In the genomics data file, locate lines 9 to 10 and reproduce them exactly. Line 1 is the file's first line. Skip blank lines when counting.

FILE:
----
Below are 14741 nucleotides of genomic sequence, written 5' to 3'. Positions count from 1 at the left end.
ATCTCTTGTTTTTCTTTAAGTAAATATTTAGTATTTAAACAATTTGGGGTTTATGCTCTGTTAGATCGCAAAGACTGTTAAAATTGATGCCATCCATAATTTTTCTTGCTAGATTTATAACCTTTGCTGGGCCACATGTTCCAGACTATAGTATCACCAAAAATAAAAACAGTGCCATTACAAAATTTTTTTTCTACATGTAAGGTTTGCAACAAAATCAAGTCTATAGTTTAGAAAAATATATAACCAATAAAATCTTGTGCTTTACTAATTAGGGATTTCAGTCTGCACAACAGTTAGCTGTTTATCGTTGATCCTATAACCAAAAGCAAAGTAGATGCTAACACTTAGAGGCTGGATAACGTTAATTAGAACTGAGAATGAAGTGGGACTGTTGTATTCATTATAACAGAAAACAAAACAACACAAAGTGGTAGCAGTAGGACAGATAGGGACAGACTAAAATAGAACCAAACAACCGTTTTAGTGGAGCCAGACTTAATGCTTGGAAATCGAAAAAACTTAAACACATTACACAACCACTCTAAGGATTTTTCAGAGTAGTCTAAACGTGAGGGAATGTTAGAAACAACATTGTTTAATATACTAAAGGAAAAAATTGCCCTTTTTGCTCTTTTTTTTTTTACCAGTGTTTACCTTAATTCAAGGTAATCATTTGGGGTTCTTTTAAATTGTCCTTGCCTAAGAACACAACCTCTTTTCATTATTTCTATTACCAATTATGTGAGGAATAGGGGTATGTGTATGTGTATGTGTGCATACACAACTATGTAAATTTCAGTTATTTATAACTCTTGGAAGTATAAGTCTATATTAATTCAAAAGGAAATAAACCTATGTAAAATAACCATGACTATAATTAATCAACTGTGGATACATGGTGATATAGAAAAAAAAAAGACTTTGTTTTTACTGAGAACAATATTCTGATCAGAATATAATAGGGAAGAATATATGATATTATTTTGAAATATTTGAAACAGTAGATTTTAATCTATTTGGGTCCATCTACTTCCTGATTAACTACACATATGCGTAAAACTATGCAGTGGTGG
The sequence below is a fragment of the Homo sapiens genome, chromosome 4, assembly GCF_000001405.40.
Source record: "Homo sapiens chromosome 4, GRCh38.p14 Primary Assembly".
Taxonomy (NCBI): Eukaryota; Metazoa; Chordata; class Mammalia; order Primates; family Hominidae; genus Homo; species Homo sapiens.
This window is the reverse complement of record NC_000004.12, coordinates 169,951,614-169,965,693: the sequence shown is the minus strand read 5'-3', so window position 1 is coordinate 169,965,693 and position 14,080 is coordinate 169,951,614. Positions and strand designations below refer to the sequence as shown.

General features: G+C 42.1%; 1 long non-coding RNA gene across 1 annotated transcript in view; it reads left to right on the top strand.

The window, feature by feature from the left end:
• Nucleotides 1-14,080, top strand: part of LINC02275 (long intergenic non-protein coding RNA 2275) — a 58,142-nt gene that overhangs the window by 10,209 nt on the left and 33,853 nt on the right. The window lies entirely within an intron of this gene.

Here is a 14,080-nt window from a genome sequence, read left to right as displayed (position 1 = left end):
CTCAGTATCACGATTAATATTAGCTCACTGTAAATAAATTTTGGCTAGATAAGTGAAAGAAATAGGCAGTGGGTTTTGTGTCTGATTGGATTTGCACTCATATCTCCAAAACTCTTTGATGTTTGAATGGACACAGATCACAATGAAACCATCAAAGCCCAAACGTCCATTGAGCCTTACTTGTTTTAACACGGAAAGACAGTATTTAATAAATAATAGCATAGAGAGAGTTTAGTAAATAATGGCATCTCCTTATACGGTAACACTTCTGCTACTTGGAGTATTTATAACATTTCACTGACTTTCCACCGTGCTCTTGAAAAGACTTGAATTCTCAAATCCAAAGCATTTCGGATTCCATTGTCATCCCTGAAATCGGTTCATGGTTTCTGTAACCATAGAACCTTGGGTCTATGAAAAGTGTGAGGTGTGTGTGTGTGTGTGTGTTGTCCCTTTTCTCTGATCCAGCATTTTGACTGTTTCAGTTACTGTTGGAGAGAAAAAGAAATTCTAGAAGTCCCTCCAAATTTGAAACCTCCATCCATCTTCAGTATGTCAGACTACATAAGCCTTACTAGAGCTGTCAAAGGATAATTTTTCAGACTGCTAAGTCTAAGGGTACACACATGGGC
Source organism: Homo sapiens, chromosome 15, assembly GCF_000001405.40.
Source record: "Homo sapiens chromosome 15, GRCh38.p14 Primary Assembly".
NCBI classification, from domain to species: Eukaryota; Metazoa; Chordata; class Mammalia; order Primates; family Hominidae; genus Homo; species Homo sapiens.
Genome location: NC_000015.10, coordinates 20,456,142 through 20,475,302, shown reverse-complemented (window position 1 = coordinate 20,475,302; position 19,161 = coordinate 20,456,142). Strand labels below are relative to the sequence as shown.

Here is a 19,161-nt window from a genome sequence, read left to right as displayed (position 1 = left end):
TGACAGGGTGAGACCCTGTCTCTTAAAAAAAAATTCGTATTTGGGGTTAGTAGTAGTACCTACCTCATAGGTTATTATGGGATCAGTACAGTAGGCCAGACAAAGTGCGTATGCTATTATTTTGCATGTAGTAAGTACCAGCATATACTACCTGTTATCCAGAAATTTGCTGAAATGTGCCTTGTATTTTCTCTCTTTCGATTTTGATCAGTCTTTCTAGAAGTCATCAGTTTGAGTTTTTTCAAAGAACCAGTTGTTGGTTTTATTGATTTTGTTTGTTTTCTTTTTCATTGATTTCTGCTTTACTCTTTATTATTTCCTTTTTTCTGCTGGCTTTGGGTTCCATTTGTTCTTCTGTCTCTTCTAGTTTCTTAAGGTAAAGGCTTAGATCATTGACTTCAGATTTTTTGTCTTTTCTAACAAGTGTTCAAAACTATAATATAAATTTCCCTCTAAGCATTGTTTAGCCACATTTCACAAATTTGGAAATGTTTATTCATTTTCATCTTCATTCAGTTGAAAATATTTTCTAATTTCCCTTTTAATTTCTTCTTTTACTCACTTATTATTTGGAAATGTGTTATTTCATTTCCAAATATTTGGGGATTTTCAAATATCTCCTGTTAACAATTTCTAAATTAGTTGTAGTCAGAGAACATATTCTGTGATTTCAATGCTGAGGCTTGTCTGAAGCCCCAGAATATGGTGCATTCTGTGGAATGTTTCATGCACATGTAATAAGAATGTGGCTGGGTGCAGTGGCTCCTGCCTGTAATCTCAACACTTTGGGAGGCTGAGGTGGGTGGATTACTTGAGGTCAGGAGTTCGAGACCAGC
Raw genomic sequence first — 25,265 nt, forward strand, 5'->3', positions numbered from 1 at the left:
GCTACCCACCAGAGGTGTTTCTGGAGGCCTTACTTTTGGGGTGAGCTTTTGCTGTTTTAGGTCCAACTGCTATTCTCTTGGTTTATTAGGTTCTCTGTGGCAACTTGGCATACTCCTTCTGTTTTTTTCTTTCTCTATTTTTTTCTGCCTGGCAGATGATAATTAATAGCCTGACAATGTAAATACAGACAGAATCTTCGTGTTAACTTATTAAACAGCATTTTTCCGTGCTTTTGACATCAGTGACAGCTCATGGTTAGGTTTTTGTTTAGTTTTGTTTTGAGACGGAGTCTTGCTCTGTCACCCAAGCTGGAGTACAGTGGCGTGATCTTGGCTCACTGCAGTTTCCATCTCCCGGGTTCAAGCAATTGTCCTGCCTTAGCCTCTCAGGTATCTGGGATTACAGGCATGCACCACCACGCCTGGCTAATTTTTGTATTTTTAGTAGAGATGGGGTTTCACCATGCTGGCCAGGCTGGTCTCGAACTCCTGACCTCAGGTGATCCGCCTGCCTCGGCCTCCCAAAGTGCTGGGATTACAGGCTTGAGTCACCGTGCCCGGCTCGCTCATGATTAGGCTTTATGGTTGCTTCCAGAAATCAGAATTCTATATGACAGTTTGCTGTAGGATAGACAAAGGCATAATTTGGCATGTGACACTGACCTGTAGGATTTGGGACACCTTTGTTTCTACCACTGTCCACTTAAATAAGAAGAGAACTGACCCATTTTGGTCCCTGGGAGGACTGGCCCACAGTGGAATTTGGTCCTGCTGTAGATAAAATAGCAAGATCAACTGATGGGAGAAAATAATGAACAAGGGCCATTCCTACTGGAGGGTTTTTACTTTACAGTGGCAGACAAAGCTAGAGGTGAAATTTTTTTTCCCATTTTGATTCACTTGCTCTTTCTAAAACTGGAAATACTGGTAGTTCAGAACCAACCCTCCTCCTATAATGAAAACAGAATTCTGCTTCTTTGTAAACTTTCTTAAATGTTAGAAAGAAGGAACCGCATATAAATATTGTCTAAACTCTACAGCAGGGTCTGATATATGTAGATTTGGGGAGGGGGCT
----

• Nucleotides 1-14,080, top strand: part of LINC02275 (long intergenic non-protein coding RNA 2275) — a 58,142-nt gene that overhangs the window by 10,209 nt on the left and 33,853 nt on the right. The window lies entirely within an intron of this gene.

Here is a 14,080-nt window from a genome sequence, read left to right as displayed (position 1 = left end):